WFC segmentation rules Wordfast Classic
The largest possible unit of segmentation with Wordfast, as with most translation tools, is the paragraph. Paragraphs end with a paragraph mark (ANSI 13 with or without page feed ANSI 10), page feed (ANSI 12), end of cell (ANSI 7). Not that the manual line feed (ANSI 11) does not end a paragraph. Nevertheless, Wordfast can be set up to consider the manual line feed as ending a segment: see the section on customizing ESPs, or the note further below.
Wordfast attempts to recognize individual segments within a paragraph by parsing the paragraph and looking for End of Segment Punctuations (ESPs). The default ESPs used by Wordfast are . : ! ? as well as the tabulator mark, noted ^t by Wordfast, and the manual line feed, noted ^l . Users can edit the list of ESPs to fine-tune segmentation, although that is not recommended, as it breaks their TM compatibility with most other TMs.
If all ESPs are deleted, Wordfast segments at the whole paragraph level. This is not recommended, as some paragraphs may exceed the acceptable segment limit of 8,000 characters (nearly two large pages!) imposed by Wordfast, although segments of that size are very rare. If a segment is larger than 8,000 characters, Wordfast ignores the extra characters, which can be segmented with the "ForceSegment" shortcut.
To remain compatible with most other tools, Wordfast does not consider the manual line feed (noted ^l ) as ending a segment. Users can add ^l to the user-defined list of ESPs in Wordfast to break segments when a manual line feed (ANSI code 11, decimal) is encountered, which is generally considered more logical. However, by default, Wordfast does not end a segment at a manual line feed.
Within a paragraph, Wordfast will consider that it has reached the end of a segment if:
- the said segment ends with an ESP, AND
- a space is immediately after the ESP,AND
- the letter following that space is a capital letter, AND
- the character immediately before the ESP is not a number.
Rules 2, 3, 4 can be disabled by the user in the Wordfast > Setup > Segments pane. With CJK languages, rule 2 is always disabled, and the "wide-character" equivalent punctuations are also used.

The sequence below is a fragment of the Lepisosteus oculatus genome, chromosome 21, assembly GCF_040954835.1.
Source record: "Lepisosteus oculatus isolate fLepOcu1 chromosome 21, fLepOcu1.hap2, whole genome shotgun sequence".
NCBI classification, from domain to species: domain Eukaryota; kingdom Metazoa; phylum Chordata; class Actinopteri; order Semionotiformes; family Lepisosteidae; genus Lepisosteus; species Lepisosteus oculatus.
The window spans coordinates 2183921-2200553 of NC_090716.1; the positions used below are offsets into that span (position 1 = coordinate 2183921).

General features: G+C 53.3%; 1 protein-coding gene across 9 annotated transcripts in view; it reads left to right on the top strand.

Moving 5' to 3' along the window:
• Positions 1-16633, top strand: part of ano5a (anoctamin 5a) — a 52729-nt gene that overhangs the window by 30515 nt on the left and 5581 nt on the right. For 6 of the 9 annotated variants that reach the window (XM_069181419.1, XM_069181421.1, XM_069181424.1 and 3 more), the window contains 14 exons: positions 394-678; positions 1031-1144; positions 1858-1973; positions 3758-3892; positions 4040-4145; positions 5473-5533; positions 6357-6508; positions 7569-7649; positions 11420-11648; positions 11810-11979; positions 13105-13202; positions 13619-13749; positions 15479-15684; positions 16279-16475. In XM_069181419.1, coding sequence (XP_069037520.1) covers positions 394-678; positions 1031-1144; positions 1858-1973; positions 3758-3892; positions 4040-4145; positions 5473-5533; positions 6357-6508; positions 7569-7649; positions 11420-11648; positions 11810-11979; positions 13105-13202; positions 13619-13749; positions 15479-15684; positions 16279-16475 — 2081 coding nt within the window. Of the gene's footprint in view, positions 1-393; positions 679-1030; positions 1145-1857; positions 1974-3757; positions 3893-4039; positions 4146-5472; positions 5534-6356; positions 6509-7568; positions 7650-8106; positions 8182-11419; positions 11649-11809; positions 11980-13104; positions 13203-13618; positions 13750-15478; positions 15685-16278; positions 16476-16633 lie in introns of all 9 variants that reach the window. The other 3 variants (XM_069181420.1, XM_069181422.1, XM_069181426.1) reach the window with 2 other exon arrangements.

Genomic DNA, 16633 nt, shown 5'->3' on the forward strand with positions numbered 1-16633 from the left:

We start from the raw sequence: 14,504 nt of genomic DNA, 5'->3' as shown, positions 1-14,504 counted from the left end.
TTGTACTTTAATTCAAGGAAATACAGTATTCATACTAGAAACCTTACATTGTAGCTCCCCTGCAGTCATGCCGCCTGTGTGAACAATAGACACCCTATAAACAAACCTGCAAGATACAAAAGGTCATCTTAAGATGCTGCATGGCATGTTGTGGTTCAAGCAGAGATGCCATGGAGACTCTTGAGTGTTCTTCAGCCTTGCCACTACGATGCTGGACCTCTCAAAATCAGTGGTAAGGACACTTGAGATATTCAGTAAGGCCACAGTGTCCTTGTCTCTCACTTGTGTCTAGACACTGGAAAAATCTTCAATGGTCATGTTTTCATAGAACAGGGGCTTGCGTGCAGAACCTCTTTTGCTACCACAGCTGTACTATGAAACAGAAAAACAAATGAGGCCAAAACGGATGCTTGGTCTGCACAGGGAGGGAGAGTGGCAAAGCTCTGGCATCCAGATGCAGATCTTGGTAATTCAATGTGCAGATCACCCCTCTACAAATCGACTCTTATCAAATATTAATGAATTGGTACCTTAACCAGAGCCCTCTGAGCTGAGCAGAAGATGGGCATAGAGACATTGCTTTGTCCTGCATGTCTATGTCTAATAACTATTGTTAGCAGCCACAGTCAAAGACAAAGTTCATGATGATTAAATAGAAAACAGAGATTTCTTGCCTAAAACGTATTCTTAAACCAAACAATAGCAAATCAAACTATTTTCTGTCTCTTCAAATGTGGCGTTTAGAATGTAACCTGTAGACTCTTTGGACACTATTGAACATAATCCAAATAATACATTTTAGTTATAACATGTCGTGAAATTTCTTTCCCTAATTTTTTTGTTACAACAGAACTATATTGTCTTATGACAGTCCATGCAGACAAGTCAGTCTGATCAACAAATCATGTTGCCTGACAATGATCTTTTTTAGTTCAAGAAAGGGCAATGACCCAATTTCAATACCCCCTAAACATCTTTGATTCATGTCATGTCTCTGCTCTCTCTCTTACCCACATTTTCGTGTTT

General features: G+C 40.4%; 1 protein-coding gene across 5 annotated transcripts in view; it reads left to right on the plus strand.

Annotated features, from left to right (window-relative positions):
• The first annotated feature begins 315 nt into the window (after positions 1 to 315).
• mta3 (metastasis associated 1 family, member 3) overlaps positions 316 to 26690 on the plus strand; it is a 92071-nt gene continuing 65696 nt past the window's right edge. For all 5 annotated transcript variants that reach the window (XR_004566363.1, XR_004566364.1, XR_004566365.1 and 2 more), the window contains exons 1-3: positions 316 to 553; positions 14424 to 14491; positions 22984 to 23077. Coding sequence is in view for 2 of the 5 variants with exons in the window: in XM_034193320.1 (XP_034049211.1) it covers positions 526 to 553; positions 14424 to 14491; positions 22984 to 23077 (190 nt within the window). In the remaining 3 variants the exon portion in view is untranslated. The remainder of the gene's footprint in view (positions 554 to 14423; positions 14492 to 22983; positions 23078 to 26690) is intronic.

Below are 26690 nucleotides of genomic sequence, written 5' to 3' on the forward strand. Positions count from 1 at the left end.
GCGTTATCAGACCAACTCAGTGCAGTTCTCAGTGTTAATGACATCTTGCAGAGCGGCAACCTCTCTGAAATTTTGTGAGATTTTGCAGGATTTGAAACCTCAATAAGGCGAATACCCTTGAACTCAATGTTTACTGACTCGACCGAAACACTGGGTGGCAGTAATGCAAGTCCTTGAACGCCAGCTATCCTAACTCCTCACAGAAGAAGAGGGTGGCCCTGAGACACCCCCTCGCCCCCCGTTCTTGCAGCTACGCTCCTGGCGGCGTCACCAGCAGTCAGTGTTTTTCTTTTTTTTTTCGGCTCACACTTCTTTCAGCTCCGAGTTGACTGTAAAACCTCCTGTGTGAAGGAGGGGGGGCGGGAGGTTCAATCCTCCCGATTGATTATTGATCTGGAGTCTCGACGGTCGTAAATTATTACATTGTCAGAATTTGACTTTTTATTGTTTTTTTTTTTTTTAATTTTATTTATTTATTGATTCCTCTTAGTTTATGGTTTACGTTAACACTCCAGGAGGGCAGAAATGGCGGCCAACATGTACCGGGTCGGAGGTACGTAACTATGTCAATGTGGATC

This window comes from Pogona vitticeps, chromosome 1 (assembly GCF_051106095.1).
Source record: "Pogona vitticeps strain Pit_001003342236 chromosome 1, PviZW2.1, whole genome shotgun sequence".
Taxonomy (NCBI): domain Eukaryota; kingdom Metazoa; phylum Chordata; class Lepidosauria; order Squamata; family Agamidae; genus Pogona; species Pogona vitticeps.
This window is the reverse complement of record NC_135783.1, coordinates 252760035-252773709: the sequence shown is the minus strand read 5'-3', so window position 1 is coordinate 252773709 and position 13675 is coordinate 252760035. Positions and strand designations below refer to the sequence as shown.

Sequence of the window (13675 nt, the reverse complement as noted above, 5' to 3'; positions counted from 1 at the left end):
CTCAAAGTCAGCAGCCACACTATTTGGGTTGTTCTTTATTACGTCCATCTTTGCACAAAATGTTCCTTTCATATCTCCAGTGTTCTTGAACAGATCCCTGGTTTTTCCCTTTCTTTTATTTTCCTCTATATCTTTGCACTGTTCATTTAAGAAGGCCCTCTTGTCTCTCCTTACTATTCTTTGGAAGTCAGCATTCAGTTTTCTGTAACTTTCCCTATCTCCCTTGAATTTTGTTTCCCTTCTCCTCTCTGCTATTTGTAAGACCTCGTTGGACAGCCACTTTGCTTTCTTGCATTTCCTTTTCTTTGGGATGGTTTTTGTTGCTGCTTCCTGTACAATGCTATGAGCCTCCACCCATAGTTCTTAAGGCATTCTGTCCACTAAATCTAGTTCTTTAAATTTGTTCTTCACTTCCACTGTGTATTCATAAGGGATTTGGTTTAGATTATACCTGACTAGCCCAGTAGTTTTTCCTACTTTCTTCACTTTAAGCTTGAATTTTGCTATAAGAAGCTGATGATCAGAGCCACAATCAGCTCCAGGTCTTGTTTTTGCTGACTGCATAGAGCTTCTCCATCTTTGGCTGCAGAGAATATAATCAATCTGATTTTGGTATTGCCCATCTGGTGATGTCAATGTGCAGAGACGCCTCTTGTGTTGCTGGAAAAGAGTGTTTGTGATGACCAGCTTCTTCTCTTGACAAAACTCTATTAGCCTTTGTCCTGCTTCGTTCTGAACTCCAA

|the following sequence||example||produces|
|full stop, space, uppercase.||Hello world. Hello world.||2 segments|
|full stop, space, lowercase.||Hello world. hello world.||1 segment|
|full stop, space, number.||Hello world. 10 Hello world.||1 segment|
|full stop, no space, upper/lowercase.||Hello world.Hello world.||1 segment|
Rule concerning the beginning of a segment If a segment begins with a series of numbers (or combination of numbers and full stops) followed by a full stop, Wordfast assumes that it's a numbering scheme, and skips the apparent numbering scheme. With the following text:
10. This is text
the segment will begin with "This is text", skipping the initial "10.". If the initial number is actually part of the segment, translators can press Alt+Delete (Unsegment), then select the entire sentence and press Shift+Alt+Down (ForceSegment). Translators can also set Wordfast to always override the number-skipping behaviour with the "SegmentAll" command in Pandora's Box.
Parts of text not considered as segments. Isolated series/combinations of numbers, spaces, punctuation do not consitute a segment. For example,
100 (9078) // 67-56
will be skipped by Wordfast as being "numbers". But
100 (9078) // 67-56 é
will all be segmented, because at least one letter is present in each series of numbers/punctuations. The "SegmentAll" command in Pandora's Box will force Wordfast to segment isolated series of numbers/spaces/punctuation at all times.
Users can specify a list of abbreviations in WFC > Setup > Segments. WFC will not end a segment if its last series of characters matches any of the abbreviations, case-sensitive. For example, if "Pr." is listed in the user-specified abbreviations, which is the case by default, the following sentence will be considered as making up a whole segment...
Here is Pr. Johnson.
... although "Pr." is followed by a full stop, a space, and a capital letter.
There are many translation-time shortcuts and options that let the translator fine-tune segments to expand them, shrink them, or force a selection of text to be considred a whole segment, regardless of rules. However, translators should remember to prefer default segmentation whenever possible, to remain compatible with other TMs.
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